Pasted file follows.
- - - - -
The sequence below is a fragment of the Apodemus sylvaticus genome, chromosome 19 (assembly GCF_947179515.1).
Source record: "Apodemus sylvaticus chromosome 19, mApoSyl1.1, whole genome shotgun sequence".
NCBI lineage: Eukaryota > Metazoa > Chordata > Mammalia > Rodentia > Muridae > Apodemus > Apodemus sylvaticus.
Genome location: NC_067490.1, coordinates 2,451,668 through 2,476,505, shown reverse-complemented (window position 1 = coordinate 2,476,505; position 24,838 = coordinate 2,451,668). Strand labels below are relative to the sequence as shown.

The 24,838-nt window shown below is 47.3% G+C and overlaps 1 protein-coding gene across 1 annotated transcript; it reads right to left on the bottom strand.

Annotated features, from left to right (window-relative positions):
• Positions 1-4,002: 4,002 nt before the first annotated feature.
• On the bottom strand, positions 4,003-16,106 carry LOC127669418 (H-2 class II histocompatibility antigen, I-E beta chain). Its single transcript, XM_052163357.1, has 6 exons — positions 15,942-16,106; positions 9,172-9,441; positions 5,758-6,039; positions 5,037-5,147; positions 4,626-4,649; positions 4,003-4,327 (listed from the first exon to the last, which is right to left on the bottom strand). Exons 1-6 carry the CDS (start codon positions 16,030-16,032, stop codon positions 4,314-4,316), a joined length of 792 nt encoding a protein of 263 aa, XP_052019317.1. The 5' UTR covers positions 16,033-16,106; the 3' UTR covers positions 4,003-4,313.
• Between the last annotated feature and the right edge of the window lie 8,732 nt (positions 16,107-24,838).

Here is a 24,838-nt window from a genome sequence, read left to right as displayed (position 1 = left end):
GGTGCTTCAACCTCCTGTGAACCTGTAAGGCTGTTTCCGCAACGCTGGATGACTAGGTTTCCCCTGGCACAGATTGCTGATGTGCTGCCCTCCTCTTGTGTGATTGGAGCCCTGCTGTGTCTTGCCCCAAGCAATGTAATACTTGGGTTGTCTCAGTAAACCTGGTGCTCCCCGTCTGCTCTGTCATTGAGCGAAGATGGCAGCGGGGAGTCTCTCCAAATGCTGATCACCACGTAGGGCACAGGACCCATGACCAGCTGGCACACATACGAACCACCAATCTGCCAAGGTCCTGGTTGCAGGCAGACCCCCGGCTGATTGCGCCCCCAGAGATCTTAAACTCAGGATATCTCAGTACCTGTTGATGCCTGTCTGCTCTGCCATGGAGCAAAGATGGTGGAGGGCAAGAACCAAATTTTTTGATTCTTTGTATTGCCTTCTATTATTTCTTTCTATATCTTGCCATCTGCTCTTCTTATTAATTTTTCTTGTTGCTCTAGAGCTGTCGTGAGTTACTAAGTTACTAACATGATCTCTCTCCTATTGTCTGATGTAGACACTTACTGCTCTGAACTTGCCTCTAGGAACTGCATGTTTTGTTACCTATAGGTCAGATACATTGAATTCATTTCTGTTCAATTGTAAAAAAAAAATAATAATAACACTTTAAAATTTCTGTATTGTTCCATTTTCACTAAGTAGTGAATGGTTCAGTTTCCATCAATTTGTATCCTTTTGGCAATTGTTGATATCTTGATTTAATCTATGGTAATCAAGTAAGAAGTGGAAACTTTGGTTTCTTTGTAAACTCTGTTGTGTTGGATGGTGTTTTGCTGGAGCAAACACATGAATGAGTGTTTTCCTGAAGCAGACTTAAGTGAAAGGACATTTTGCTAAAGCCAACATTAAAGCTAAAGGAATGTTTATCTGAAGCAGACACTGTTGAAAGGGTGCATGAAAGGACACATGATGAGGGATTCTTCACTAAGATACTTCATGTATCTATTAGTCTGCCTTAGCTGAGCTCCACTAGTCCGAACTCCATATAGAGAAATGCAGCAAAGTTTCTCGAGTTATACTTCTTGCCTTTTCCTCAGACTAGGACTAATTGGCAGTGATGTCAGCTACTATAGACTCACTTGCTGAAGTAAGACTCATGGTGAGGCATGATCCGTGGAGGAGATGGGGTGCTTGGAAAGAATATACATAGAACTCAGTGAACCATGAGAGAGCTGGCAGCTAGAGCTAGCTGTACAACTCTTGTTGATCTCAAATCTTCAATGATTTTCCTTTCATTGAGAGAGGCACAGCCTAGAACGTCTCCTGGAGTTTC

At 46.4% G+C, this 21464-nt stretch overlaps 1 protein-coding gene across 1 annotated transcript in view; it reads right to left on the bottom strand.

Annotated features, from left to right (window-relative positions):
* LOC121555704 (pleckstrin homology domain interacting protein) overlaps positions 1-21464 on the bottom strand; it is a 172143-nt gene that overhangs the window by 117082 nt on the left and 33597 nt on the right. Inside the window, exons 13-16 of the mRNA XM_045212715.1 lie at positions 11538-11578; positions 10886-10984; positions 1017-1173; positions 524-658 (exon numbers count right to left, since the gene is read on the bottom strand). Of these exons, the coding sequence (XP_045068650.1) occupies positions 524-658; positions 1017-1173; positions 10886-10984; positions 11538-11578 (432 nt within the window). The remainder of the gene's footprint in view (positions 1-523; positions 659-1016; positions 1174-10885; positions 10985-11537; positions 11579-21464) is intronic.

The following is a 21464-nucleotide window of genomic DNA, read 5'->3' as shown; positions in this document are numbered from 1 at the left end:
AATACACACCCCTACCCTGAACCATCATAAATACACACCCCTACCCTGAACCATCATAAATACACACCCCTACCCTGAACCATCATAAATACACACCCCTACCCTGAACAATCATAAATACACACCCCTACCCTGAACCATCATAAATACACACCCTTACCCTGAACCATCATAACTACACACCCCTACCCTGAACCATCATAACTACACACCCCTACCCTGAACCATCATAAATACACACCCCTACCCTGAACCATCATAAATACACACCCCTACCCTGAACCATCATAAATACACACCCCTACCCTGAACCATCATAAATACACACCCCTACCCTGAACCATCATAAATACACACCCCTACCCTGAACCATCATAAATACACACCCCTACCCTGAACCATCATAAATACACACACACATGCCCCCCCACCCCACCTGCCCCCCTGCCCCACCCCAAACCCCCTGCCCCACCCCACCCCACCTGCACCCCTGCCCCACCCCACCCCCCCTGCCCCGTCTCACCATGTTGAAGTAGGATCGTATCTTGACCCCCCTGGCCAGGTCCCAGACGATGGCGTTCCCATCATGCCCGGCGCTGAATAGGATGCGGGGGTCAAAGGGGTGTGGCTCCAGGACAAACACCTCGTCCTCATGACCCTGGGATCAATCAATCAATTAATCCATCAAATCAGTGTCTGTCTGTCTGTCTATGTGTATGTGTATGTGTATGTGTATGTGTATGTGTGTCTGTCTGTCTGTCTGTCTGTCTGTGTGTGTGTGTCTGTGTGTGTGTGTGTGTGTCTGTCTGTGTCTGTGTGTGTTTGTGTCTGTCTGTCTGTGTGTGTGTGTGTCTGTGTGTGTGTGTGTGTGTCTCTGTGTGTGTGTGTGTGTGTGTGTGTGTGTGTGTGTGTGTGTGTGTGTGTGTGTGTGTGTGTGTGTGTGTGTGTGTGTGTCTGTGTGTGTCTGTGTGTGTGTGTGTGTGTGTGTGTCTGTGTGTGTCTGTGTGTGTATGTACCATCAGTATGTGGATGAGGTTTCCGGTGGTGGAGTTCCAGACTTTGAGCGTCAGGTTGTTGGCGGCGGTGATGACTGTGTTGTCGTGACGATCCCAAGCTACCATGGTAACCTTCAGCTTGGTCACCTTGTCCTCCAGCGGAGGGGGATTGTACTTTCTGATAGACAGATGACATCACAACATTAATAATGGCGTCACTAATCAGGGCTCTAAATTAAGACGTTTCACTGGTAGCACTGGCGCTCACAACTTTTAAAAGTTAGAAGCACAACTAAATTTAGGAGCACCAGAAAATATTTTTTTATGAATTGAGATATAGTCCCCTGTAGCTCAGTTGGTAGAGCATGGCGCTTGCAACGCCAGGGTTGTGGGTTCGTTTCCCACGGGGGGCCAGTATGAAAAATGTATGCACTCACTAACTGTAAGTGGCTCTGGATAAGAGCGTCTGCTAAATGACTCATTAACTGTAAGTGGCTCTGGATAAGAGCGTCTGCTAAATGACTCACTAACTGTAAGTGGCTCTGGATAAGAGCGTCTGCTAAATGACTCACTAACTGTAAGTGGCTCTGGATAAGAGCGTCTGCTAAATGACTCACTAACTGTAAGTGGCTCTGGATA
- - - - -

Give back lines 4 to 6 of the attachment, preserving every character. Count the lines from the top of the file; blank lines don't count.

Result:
Genome location: NC_067490.1, coordinates 2,451,668 through 2,476,505, shown reverse-complemented (window position 1 = coordinate 2,476,505; position 24,838 = coordinate 2,451,668). Strand labels below are relative to the sequence as shown.

The 24,838-nt window shown below is 47.3% G+C and overlaps 1 protein-coding gene across 1 annotated transcript; it reads right to left on the bottom strand.

Annotated features, from left to right (window-relative positions):